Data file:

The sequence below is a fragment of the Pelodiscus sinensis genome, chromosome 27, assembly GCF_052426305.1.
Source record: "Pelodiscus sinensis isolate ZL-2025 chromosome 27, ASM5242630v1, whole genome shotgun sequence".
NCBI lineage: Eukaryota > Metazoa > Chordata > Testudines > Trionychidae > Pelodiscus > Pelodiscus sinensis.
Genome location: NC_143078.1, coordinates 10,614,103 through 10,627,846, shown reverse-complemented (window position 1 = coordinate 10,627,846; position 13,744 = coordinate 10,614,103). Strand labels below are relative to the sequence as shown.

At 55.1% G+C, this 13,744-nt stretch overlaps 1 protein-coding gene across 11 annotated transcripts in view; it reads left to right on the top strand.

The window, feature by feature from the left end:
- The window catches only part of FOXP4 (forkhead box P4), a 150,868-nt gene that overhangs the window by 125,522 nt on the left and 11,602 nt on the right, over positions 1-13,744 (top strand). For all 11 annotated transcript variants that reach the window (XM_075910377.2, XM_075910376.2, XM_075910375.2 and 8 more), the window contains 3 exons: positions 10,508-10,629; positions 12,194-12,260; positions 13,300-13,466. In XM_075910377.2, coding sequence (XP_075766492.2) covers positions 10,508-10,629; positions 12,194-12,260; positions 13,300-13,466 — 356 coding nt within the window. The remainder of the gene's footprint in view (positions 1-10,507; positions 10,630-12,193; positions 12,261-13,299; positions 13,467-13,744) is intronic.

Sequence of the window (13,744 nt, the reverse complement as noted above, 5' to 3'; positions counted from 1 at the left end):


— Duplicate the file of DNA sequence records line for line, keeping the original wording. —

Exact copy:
The sequence below is a fragment of the Pelodiscus sinensis genome, chromosome 27, assembly GCF_052426305.1.
Source record: "Pelodiscus sinensis isolate ZL-2025 chromosome 27, ASM5242630v1, whole genome shotgun sequence".
NCBI lineage: Eukaryota > Metazoa > Chordata > Testudines > Trionychidae > Pelodiscus > Pelodiscus sinensis.
Genome location: NC_143078.1, coordinates 10,614,103 through 10,627,846, shown reverse-complemented (window position 1 = coordinate 10,627,846; position 13,744 = coordinate 10,614,103). Strand labels below are relative to the sequence as shown.

At 55.1% G+C, this 13,744-nt stretch overlaps 1 protein-coding gene across 11 annotated transcripts in view; it reads left to right on the top strand.

The window, feature by feature from the left end:
- The window catches only part of FOXP4 (forkhead box P4), a 150,868-nt gene that overhangs the window by 125,522 nt on the left and 11,602 nt on the right, over positions 1-13,744 (top strand). For all 11 annotated transcript variants that reach the window (XM_075910377.2, XM_075910376.2, XM_075910375.2 and 8 more), the window contains 3 exons: positions 10,508-10,629; positions 12,194-12,260; positions 13,300-13,466. In XM_075910377.2, coding sequence (XP_075766492.2) covers positions 10,508-10,629; positions 12,194-12,260; positions 13,300-13,466 — 356 coding nt within the window. The remainder of the gene's footprint in view (positions 1-10,507; positions 10,630-12,193; positions 12,261-13,299; positions 13,467-13,744) is intronic.

Sequence of the window (13,744 nt, the reverse complement as noted above, 5' to 3'; positions counted from 1 at the left end):